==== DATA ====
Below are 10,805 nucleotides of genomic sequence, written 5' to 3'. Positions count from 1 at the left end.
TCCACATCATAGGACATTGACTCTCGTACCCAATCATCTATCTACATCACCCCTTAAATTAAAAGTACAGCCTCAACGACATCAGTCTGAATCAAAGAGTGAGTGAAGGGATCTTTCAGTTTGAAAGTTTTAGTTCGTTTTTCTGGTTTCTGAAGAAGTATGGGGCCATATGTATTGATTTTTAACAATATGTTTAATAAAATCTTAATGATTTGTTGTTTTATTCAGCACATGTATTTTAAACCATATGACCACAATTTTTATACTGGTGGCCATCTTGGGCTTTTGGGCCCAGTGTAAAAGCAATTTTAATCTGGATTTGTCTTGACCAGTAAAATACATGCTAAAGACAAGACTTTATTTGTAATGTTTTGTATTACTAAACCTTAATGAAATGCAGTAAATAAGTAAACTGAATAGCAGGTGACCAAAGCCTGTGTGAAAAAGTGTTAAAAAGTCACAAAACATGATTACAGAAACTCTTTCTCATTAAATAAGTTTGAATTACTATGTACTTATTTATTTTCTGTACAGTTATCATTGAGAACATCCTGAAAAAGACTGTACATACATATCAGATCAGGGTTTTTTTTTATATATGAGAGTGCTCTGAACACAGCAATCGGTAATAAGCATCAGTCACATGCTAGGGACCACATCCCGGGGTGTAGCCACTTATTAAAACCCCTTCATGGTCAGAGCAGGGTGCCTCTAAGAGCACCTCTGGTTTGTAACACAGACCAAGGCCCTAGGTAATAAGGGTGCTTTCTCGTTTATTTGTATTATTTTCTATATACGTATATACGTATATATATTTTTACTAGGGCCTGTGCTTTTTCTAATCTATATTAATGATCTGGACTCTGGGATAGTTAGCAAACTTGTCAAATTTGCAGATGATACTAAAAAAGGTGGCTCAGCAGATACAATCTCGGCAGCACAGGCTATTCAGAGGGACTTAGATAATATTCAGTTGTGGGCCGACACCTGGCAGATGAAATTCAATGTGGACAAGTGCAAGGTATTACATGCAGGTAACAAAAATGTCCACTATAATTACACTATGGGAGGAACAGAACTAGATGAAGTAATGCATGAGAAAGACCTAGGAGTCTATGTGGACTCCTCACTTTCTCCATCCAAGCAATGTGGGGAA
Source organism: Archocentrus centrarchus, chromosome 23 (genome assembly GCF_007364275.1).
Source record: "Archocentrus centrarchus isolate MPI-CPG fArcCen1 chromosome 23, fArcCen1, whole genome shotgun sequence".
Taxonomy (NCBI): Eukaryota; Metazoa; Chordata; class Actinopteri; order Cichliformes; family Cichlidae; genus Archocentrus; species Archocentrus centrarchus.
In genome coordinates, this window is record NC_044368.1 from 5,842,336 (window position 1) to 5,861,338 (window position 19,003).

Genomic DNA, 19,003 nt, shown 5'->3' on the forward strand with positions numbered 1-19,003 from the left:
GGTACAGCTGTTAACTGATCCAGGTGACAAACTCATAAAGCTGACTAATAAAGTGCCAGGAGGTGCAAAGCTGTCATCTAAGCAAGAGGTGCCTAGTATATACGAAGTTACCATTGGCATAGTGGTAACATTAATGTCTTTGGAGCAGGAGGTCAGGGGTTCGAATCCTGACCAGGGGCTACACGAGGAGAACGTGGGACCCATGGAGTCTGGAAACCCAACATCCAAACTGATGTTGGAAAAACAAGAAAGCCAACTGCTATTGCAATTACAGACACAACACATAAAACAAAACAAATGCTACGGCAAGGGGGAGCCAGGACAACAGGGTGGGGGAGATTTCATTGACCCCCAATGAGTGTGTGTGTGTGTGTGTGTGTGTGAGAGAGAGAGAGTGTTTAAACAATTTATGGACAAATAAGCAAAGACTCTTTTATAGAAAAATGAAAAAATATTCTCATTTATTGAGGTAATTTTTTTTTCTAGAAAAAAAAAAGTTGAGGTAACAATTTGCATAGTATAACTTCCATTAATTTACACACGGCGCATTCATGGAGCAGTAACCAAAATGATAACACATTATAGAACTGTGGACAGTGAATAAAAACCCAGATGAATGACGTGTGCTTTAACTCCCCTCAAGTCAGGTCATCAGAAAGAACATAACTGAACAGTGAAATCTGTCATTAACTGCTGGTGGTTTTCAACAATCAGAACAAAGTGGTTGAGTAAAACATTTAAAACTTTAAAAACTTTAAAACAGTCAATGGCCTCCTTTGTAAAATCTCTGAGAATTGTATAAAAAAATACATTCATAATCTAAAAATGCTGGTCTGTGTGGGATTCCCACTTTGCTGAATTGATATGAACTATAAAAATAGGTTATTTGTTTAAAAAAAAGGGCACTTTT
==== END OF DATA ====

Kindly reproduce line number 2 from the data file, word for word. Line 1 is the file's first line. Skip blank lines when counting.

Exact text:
TCCACATCATAGGACATTGACTCTCGTACCCAATCATCTATCTACATCACCCCTTAAATTAAAAGTACAGCCTCAACGACATCAGTCTGAATCAAAGAGTGAGTGAAGGGATCTTTCAGTTTGAAAGTTTTAGTTCGTTTTTCTGGTTTCTGAAGAAGTATGGGGCCATATGTATTGATTTTTAACAATATGTTTAATAAAATCTTAATGATTTGTTGTTTTATTCAGCACATGTATTTTAAACCATATGACCACAATTTTTATACTGGTGGCCATCTTGGGCTTTTGGGCCCAGTGTAAAAGCAATTTTAATCTGGATTTGTCTTGACCAGTAAAATACATGCTAAAGACAAGACTTTATTTGTAATGTTTTGTATTACTAAACCTTAATGAAATGCAGTAAATAAGTAAACTGAATAGCAGGTGACCAAAGCCTGTGTGAAAAAGTGTTAAAAAGTCACAAAACATGATTACAGAAACTCTTTCTCATTAAATAAGTTTGAATTACTATGTACTTATTTATTTTCTGTACAGTTATCATTGAGAACATCCTGAAAAAGACTGTACATACATATCAGATCAGGGTTTTTTTTTATATATGAGAGTGCTCTGAACACAGCAATCGGTAATAAGCATCAGTCACATGCTAGGGACCACATCCCGGGGTGTAGCCACTTATTAAAACCCCTTCATGGTCAGAGCAGGGTGCCTCTAAGAGCACCTCTGGTTTGTAACACAGACCAAGGCCCTAGGTAATAAGGGTGCTTTCTCGTTTATTTGTATTATTTTCTATATACGTATATACGTATATATATTTTTACTAGGGCCTGTGCTTTTTCTAATCTATATTAATGATCTGGACTCTGGGATAGTTAGCAAACTTGTCAAATTTGCAGATGATACTAAAAAAGGTGGCTCAGCAGATACAATCTCGGCAGCACAGGCTATTCAGAGGGACTTAGATAATATTCAGTTGTGGGCCGACACCTGGCAGATGAAATTCAATGTGGACAAGTGCAAGGTATTACATGCAGGTAACAAAAATGTCCACTATAATTACACTATGGGAGGAACAGAACTAGATGAAGTAATGCATGAGAAAGACCTAGGAGTCTATGTGGACTCCTCACTTTCTCCATCCAAGCAATGTGGGGAA